DOUBLE DEMERIT POINTS START FRIDAY 2 OCTOBER 2020Don’t forget double demerit points are effective for the duration of the October 2020 Labour Day long weekend in NSW and ACT starting from midnight Friday 2 October 2020 until midnight on Monday 5 October 2020. The double demerit point system aims to modify and improve driver behaviour and typically targets issues such as speeding, phone use, seatbelts and riding without a helmet. So, take it as gospel, the Police will be out in force. Pay attention when you’re on the road!
THIS TIME LAST YEAR UNNECESSARY LIVES WERE LOSTIn 2019, the Labour Day long weekend was a truly grim event. Across Australia, multiple fatalities were recorded, 6 in NSW alone. These past traumatic events serve as a surreal reminder of our own mortality, and that life is precious yet fragile at the same time.
After reading about last years road fatalities, we delved a little deeper into how we’re tracking as a nation in 2020. Sadly, the results left us shocked. In the month of August 2020 alone, there was a total of 100 road deaths in Australia. In the 12-month period from August 2019 to the end of August 2020 there has been 1,121 road deaths in total. While those numbers are approximately 9.6% lower than the average for the month of August over the last five years according to the data provided by the Australian Department of Infrastructure, Transport, Regional Development and Communication, the figures are still gravely concerning.
NSW ROAD RELATED STATISTICS
Overall, the NSW death toll and serious road related accident resulting in serious injuries is equally worrisome. The most recent figures available at the NSW Transport for NSW – Centre for Road Safety shows that:
- In 2020 to date we lost 233 lives in car accidents in NSW. That figure is tragic and simply unacceptable.
- In the last 12-month period, a total of 320 lives were lost in road related accidents. These numbers show a small reduction when compared to the previous year which recorded 345 deaths in the same period.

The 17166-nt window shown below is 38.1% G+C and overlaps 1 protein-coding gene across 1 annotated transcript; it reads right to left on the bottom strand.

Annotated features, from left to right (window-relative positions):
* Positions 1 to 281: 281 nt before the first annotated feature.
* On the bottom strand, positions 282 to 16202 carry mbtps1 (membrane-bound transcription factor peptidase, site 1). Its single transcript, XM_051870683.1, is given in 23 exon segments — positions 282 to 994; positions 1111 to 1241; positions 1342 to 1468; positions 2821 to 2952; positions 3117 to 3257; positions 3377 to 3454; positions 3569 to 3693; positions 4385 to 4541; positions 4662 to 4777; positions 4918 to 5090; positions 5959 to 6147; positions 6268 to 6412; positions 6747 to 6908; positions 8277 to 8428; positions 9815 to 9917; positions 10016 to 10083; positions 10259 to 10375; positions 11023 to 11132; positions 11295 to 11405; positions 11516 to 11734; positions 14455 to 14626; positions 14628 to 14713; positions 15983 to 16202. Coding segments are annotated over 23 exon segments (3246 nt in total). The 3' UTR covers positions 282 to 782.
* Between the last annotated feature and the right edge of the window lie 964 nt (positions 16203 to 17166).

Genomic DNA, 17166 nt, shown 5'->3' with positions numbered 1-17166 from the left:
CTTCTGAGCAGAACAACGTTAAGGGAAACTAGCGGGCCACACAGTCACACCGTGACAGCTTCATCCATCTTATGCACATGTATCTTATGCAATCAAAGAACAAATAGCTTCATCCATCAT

DO YOU KNOW HOW MANY SERIOUS CRASHES HAPPENED IN 2019?It is more likely than not that you have seen or experienced a ‘close call’ while travelling on the road. But have you ever wondered about how many serious crashes happen in NSW each year? Did you know that in 2019 in NSW alone there were approximately 10,366 serious injuries resulting from the car accidents?
The impact of those car crashes and the resulting injuries are devastating on the people involved and on the broader community. Every one of those injured people is someone’s partner, parent, sibling, friend or colleague. Dealing with the aftermath of a serious car crash has a significant impact on injured people and anyone their life touches.
REMEMBER, ITS BETTER TO BE LATE THAN TO ARRIVE DEAD ON TIMEBefore you become a statistic, we want to take this opportunity to remind you to stay safe this October long weekend whilst travelling on NSW roads. Whilst each state and territory continues to invest considerable sums of money into road safety, the reality is that motorists and road users are largely responsible for what happens on the roads.
By engaging in safe driving practices, adhering to traffic laws and by being courteous to other road users, we can go a long way to minimise the number of people who are involved in serious or fatal car accidents.
WHAT TO DO IF YOU ARE INVOLVED IN AN ACCIDENT?
If you’d like to know more information about what to do immediately after an accident, you can obtain our essential checklist by clicking HERE. Advantage Legal are experts in NSW motor accident injury claims, offer no-win no-fee billing and guide you through every step of the compensation claim process. You can check us out on LinkedIn, Facebook & Instagram. If you’d like to know more about your NSW motor accident entitlements, take our FREE online claim assessment by clicking HERE. Alternatively, if you’d prefer to speak with a lawyer now, click HERE and book a time to consult with one of our CTP motor accident compensation experts. This article is for educational purposes only and should not be relied upon as legal advice. Any person relying on the information contained in this article does so at their own risk.